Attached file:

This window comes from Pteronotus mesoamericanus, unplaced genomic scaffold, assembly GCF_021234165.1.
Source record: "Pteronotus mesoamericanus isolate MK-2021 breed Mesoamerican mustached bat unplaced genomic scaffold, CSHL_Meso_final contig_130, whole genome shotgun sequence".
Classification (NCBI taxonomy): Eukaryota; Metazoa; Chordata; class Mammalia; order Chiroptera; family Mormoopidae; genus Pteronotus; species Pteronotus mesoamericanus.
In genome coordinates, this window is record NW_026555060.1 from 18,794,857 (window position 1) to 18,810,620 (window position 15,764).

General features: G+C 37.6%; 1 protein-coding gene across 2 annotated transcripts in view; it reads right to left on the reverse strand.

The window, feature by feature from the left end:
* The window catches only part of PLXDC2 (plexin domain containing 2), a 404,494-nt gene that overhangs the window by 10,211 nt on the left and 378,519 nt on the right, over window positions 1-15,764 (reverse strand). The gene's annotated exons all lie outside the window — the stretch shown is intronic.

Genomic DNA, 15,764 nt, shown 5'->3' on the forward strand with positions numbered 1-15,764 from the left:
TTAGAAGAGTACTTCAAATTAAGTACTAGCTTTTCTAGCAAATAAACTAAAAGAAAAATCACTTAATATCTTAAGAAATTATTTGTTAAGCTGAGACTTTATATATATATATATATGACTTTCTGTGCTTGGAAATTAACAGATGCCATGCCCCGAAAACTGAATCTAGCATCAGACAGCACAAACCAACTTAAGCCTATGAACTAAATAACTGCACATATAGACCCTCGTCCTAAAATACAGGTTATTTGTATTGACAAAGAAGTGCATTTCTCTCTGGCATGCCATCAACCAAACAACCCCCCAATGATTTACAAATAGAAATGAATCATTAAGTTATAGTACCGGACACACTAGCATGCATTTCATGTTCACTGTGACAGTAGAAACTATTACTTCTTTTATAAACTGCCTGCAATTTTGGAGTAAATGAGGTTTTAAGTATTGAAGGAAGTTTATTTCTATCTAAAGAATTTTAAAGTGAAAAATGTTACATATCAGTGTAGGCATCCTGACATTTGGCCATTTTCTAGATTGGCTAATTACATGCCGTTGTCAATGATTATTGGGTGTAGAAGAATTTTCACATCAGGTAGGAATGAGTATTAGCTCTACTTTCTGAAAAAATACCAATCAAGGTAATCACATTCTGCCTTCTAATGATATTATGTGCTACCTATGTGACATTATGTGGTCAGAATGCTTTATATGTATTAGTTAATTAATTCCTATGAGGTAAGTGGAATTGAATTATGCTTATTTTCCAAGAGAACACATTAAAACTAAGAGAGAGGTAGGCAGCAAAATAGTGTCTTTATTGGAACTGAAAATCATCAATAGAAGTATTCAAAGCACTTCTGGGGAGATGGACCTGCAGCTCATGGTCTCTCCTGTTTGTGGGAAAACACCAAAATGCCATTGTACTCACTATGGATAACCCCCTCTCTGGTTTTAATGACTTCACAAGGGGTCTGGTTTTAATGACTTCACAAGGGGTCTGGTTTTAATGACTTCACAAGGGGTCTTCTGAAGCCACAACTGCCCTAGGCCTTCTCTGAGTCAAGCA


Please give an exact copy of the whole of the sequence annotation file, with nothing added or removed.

This window comes from Pteronotus mesoamericanus, unplaced genomic scaffold, assembly GCF_021234165.1.
Source record: "Pteronotus mesoamericanus isolate MK-2021 breed Mesoamerican mustached bat unplaced genomic scaffold, CSHL_Meso_final contig_130, whole genome shotgun sequence".
Classification (NCBI taxonomy): Eukaryota; Metazoa; Chordata; class Mammalia; order Chiroptera; family Mormoopidae; genus Pteronotus; species Pteronotus mesoamericanus.
In genome coordinates, this window is record NW_026555060.1 from 18,794,857 (window position 1) to 18,810,620 (window position 15,764).

General features: G+C 37.6%; 1 protein-coding gene across 2 annotated transcripts in view; it reads right to left on the reverse strand.

The window, feature by feature from the left end:
* The window catches only part of PLXDC2 (plexin domain containing 2), a 404,494-nt gene that overhangs the window by 10,211 nt on the left and 378,519 nt on the right, over window positions 1-15,764 (reverse strand). The gene's annotated exons all lie outside the window — the stretch shown is intronic.

Genomic DNA, 15,764 nt, shown 5'->3' on the forward strand with positions numbered 1-15,764 from the left:
TTAGAAGAGTACTTCAAATTAAGTACTAGCTTTTCTAGCAAATAAACTAAAAGAAAAATCACTTAATATCTTAAGAAATTATTTGTTAAGCTGAGACTTTATATATATATATATATGACTTTCTGTGCTTGGAAATTAACAGATGCCATGCCCCGAAAACTGAATCTAGCATCAGACAGCACAAACCAACTTAAGCCTATGAACTAAATAACTGCACATATAGACCCTCGTCCTAAAATACAGGTTATTTGTATTGACAAAGAAGTGCATTTCTCTCTGGCATGCCATCAACCAAACAACCCCCCAATGATTTACAAATAGAAATGAATCATTAAGTTATAGTACCGGACACACTAGCATGCATTTCATGTTCACTGTGACAGTAGAAACTATTACTTCTTTTATAAACTGCCTGCAATTTTGGAGTAAATGAGGTTTTAAGTATTGAAGGAAGTTTATTTCTATCTAAAGAATTTTAAAGTGAAAAATGTTACATATCAGTGTAGGCATCCTGACATTTGGCCATTTTCTAGATTGGCTAATTACATGCCGTTGTCAATGATTATTGGGTGTAGAAGAATTTTCACATCAGGTAGGAATGAGTATTAGCTCTACTTTCTGAAAAAATACCAATCAAGGTAATCACATTCTGCCTTCTAATGATATTATGTGCTACCTATGTGACATTATGTGGTCAGAATGCTTTATATGTATTAGTTAATTAATTCCTATGAGGTAAGTGGAATTGAATTATGCTTATTTTCCAAGAGAACACATTAAAACTAAGAGAGAGGTAGGCAGCAAAATAGTGTCTTTATTGGAACTGAAAATCATCAATAGAAGTATTCAAAGCACTTCTGGGGAGATGGACCTGCAGCTCATGGTCTCTCCTGTTTGTGGGAAAACACCAAAATGCCATTGTACTCACTATGGATAACCCCCTCTCTGGTTTTAATGACTTCACAAGGGGTCTGGTTTTAATGACTTCACAAGGGGTCTGGTTTTAATGACTTCACAAGGGGTCTTCTGAAGCCACAACTGCCCTAGGCCTTCTCTGAGTCAAGCA